And on the other hand, I'm not afraid to talk about folk certainty, where the properties of an ideal mathematical system are less relevant, where everyone can remain blissfully logically uncertain to the fact that beliefs with probability 1 and 0 imply undesirable consequences in formal systems that possess them, and say things like "I believe that absolutely." I am not afraid to say something like, "That person will not stop believing that for as long as he lives," and mean that I predict with high confidence that that person will not stop believing that for as long as he lives.

And once you believe that the formalization is trying to capture our intuitive sense of an ideal agent, and decide whether or not that quality of fanaticism captures it, and decide whether or not you're going to be a stickler about folk language, then I don't think that any question or confusion around that claim remains.

People are not "ideal agents". If you specifically construct your formalization to fit your ideas of what an ideal agent should and should not be able to do, this formalization will be a poor fit to actual, live human beings.

So either you make a system for ideal agents -- in which case you'll

stillrun into some problems because, as has been pointed out upthread, standard probability math stops working if you disallow zeros and ones -- or you make a system which is applicable to our imperfect world with imperfect humans.I don't see why both aren't useful. If you want a descriptive model instead of a normative one, try prospect theory.

I just don't see this article as an axiom that says probabilities of 0 and 1 aren't allowed in probability theory. I see it as a warning not to put 0s and 1s in your AI's prior. You're not changing the math so much as picking good priors.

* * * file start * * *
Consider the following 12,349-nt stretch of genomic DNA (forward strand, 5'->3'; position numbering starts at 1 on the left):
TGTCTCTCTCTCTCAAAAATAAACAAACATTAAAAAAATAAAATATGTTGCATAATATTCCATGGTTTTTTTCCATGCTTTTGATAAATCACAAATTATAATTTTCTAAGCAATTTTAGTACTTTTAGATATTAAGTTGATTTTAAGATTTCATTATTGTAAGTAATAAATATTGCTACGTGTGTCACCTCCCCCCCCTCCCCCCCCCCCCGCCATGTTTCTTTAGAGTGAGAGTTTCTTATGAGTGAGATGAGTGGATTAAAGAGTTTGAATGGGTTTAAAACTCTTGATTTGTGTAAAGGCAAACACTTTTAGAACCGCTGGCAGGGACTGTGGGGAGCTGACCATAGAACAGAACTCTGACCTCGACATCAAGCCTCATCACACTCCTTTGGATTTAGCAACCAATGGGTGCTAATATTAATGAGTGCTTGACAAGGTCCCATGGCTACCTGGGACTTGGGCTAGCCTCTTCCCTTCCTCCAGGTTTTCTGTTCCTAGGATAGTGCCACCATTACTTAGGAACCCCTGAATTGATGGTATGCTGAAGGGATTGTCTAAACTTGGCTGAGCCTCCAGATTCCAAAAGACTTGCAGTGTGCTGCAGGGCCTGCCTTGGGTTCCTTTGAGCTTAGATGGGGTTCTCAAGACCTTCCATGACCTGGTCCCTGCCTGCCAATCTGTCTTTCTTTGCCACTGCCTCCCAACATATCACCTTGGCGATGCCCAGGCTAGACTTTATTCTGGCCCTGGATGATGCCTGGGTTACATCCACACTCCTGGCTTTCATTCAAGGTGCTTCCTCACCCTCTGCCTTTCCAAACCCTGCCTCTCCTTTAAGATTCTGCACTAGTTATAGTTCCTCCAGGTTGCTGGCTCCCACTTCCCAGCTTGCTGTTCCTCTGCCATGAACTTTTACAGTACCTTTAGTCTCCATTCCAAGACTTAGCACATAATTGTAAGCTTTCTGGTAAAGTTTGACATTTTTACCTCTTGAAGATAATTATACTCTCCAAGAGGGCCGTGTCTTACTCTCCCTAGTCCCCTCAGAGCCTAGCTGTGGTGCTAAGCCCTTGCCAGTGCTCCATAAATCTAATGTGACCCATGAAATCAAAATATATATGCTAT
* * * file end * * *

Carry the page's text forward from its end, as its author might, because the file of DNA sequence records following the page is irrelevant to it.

If we're asking what the author "really meant" rather than just what would be correct, it's on record.

I... can't really recommend reading the entire thread at the link, it's kind of flame-war-y and not very illuminating.

*3 points [-]I think the issue at hand is that 0 and 1 aren't special cases at all, but very important for the math of probability theory to work (try and construct a probability measure where some subset doesn't have probability 1 or 0).

This is incredibly necessary for the mathematical idea of probability ,and EY seems to be confusing "are 0 and 1 probabilities relevant to Bayesian agents?" with "are 0 and 1 probabilities?" (yes, they are, unavoidably, not as a special case!).

*0 points [-]It seems that EY position boils down to

And that's a weak claim. EY's ideas of what is "mentally healthier" are, basically, his personal preferences. I, for example, don't find any mental health benefits in thinking about one over googolplex probabilities.

*0 points [-]Cromwell's Rule is not EY's invention, and relatively uncontroversial for empirical propositions (as opposed to tautologies or the like).

If you don't accept treating probabilities as beliefs and vice versa, then this whole conversation is just a really long and unnecessarily circuitous way to say "remember that you can be wrong about stuff".

The part that is new compared to Cromwell's rule is that Yudkowsky doesn't want to give probability 1 to logical statements (53 is a prime number).

Because he doesn't want to treat 1 as a probability, you can't expect complete sets of events to have total probability 1, despite them being tautologies. Because he doesn't want probability 0, how do you handle the empty set? How do you assign probabilities to statements like "A and B" where A and B are logical exclusive? (the coin lands heads AND the coin lands tails).

Removing 0 and 1 from the math of probability breaks most of the standard manipulations. Again, it's best to just say "be careful with 0 and 1 when working with odds ratios."

Nobody is saying EY invented Cromwell's Rule, that's not the issue.

The issue is that "0 and 1 are not useful subjective certainties for a Bayesian agent" is a very different statement than "0 and 1 are not probabilities at all".

*0 points [-]You're right, I misread your sentence about "his personal preferences" as referring to the whole claim, rather than specifically the part about what's "mentally healthy". I don't think we disagree on the object level here.

Of course if no one has absolute certainty, this very fact would be one of the things we don't have absolute certainty about. This is entirely consistent.